Tuesday, October 22, 2013

The Greatest of These . . .

patient . . . kind . . . not rude . . . not irritable . . . those are some of the qualities of love about which i try to remind myself each day.  a few days ago, i forgot all of those.  i had gone to a store to return something for my wife, and i ran into difficulties getting the correct amount credited back to my credit card.  the item had been purchased in another store that was a part of this large chain, and the original purchase had been made in another state that has a different sales tax rate.  when the clerk rang up the credit, there was a discrepancy of a few cents, and i explained that it would be impossible for me to pay my credit card bill when the remaining balance on the account was less than a dollar.  my bank wouldn't allow me to issue a check for such a small amount, and the credit card company wouldn't accept a payment in pennies.

the clerk didn't know how to adjust the amount so that i would get my full refund and had to call for a manager to come assist her.  other customers appeared at her station, and i suggested that she help them while we waited for the manager to come.  after she had taken care of all the other customers and considerable time had passed, no other employee had shown up to help with my problem, and the clerk left her station to look for assistance.  more time passed.  my wife was waiting for me outside, thinking that my errand would take only a few minutes.

i grew impatient.  finally, i went to another counter and asked the clerk there to page a manager to the station where i had been waiting.  i returned, but no one came.  i went back to the next counter and requested another page, explaining that i had been waiting now for quite some time and needed to get on with other errands.  still, no one came.  i went to a clerk at one of the check-out stations and asked how i could get a manager over to resolve my problem.  she said that she had heard several pages for a manager to come help me, and that was all that could be done.

in exasperation, i returned to my spot and waited . . . and waited . . . and waited some more.  finally, three managers and the original clerk returned at about the same time my wife came into the store, having feared i had run into some problem in returning the item she had purchased.  by this time, i wasn't patient, i wasn't kind, i was irritable, i was rude, and the fact that not one of the three managers seemed to think that i was owed an apology or that the situation in which i found myself was anything out of the ordinary made me even angrier.

the matter was ultimately resolved after several more minutes of the three managers punching many buttons on the cash register, and i received my full credit plus a few cents more.  (now i have a surplus balance on my credit card!).  i left the store frustrated and mad at the world.  i was mad at the incompetence of the store management, though at least i kept my cool with regard to the clerk who had originally waited on me.  she was courteous throughout the whole ordeal, and i realized that she was at the mercy of her managers just as i was.  i was mad at myself because i had allowed myself to forget all those qualities i worked at so long and so often.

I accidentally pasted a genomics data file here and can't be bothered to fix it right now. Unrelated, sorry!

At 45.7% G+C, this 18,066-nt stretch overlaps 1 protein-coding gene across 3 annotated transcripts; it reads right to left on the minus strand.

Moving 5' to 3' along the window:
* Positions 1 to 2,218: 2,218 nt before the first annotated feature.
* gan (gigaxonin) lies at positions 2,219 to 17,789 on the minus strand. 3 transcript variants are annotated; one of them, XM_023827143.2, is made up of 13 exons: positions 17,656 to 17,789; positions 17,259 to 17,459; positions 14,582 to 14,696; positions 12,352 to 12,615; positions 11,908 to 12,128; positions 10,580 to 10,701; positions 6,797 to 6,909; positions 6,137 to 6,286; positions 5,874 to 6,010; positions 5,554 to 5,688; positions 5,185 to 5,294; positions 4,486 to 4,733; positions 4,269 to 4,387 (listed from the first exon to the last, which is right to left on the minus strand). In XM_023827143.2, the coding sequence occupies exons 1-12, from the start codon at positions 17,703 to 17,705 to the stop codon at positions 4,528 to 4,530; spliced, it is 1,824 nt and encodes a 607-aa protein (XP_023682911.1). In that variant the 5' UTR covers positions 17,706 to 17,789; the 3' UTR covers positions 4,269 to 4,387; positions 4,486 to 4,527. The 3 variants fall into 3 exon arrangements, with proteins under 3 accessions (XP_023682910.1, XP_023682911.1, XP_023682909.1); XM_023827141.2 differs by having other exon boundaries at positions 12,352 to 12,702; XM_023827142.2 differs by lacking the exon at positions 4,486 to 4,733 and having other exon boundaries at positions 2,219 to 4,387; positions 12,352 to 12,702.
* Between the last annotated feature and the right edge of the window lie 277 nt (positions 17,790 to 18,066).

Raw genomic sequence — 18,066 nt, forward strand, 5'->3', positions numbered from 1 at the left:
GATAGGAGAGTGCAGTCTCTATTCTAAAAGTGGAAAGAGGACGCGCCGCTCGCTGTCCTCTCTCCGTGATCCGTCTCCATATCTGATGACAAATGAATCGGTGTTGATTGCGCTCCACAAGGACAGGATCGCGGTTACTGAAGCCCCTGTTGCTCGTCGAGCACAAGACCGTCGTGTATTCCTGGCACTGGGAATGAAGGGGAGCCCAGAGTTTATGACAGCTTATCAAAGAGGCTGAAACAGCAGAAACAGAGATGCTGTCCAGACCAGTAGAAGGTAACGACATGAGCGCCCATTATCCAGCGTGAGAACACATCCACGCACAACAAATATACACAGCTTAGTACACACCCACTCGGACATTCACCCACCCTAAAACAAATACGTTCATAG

how had i permitted myself to become so caught up in this story of an invented need to get on with my business?  how had i given in to so many negative emotions?  how had i allowed myself to feel such animosity towards the store management?  why hadn't i considered that there might be many circumstances that prevented these managers to attend to my needs in a timely fashion?  certainly, the store managers were in the wrong by never offering a convincing explanation or for failing to apologize for my inconvenience, but that doesn't excuse my failure to live according to my most deeply held code of conduct.

it took me several days of beating myself up to forgive myself and to accept that i won't always be the person i strive to be.  i spent much time retelling the story of this event and suffering because of my reaction to it.  now, as i look back my anger is not rekindled.  i can accept my failing and resolve to let it instruct me in the future.  my anger and the subsequent going over and over the events and my reactions to them punished me multiple times, and i was stung by many arrows.  i am grateful that rational thinking has taken over, and i've been able to move past my anger.

my prayer today is that we can all let go of those negative emotions that lead to repeated suffering, that we can forgive our own shortcomings and make the right effort to be instructed by our failings.  may we accept our own imperfections and show love to ourselves by working to overcome them.  shalom

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